6. You can’t text your way into super-stardom. You are not inherently smarter than the Boomers and Xers  just because you “grew up digital”. Just because you can text and Tweet and Facebook and email and surf Websites, often all at the same time, does not mean you are smarter than they are. They can do these things, too.  Being adept at Web 2.0-enabled social media, a hallmark of the Millennial Generation, is of small advantage in the face of the incredible life experience that these older generations have on you.

7. Never drink too much at an office social function. That is a career-limiting move for sure.

8. Happen to things; don’t let things happen to you. That was important advice from one of my mentors, David Hogan. When I went to him for advice about how to do a difficult project, he advised me to “go make something happen.” In other words, he advised me to figure it out. That is what he was paying me for anyway.

9. Accept the guidance of a mentor. Like David Hogan, and David Wesley before him (See my blog post below dated October 21, 2011), my mentors have been invaluable to my career success. You will find them, too, or they will find you. The is much truth to the old Zen proverb, “When the student is ready, the teacher will appear.”

10. You, and you alone, must find your own way. And here is the good news — you will. I know you will, and it will all be okay.

Good luck.

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Nike’s new Air Jordan basketball shoes went on sale today, causing riots around the country among would-be purchasers.  Seems some folks will do anything to be the first to wear the latest cultural statement.

Riots, all over bloody sneakers!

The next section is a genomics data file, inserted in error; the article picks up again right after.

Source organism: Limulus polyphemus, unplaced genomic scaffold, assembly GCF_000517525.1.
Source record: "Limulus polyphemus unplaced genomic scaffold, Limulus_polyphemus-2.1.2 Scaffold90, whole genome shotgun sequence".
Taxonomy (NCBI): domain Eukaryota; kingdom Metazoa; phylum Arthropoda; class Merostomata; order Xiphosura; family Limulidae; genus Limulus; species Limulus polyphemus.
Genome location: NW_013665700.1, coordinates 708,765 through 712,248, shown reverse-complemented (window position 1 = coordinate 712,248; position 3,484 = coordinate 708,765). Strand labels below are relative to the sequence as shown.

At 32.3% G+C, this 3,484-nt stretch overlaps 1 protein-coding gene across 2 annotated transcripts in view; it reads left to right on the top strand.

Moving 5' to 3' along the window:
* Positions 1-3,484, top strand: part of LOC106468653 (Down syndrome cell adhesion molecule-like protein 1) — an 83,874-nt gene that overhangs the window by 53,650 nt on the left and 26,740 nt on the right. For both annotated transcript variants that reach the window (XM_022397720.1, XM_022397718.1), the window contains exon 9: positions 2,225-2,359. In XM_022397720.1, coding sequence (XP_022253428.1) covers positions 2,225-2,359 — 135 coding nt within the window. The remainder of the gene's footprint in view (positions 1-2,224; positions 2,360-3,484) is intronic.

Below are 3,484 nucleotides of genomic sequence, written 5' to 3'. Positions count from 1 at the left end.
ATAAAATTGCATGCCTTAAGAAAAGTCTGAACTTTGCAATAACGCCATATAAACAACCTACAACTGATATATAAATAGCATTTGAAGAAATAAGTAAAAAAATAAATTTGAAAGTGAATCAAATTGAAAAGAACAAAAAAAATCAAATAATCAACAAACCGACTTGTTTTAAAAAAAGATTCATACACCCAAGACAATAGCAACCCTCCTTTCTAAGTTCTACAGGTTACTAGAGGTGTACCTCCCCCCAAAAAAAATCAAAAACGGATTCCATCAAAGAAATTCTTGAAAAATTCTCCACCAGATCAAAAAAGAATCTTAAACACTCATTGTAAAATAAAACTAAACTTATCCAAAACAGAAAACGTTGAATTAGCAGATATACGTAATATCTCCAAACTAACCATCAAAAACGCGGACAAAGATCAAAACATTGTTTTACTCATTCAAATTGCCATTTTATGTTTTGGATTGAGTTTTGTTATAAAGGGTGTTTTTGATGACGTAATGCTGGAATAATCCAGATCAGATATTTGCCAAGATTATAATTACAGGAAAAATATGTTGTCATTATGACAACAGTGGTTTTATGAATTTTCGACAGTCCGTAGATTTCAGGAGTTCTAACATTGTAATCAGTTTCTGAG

The frenzy over the $180-plus Air Jordan 11 Retro Concords seems to exemplify so much of what troubles us today. It’s Christmas Eve Eve, and rather  than peace and joy, some people are getting all worked up over a new shoe.

Obviously, I do not get it.

To be fair, I realize that to some people, a new fashion statement like this shoe may be really important. I think that is so sad.

The reason for the season is love, peace, and joy, a renewal of hope for a troubled world.

This is a time for fellowship and good will toward all people. Who cares how cool your shoes are.

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Because so many things are in motion. It is all too easy to let Life come between a man and his blog.

Since I last posted here, I have been through an earthquake, a hurricane, and the death of Steve Jobs. Or, a moving experience, a wet experience, and a sad experience.  Life again. Comes at you hard when you least expect it.

Right  now, my focus is squarely on the November 10, 2011, defense of my comprehensive exams for my doctorate. I worked on the six comp exams since January 2011, completing them in September 2011. Now, I must defend them before my Doctoral Committee and some other deities.

And miles to go before I sleep…miles to go before I sleep.

Yes, that is the Road Les Traveled.

It is quite a journey, and I am comforted you have come along for the ride. I will be more loquacious when the comps are done. That is a big deal and requires much preparation.

So, more later, my friends. I’ll be back to share some thoughts with you as soon as possible.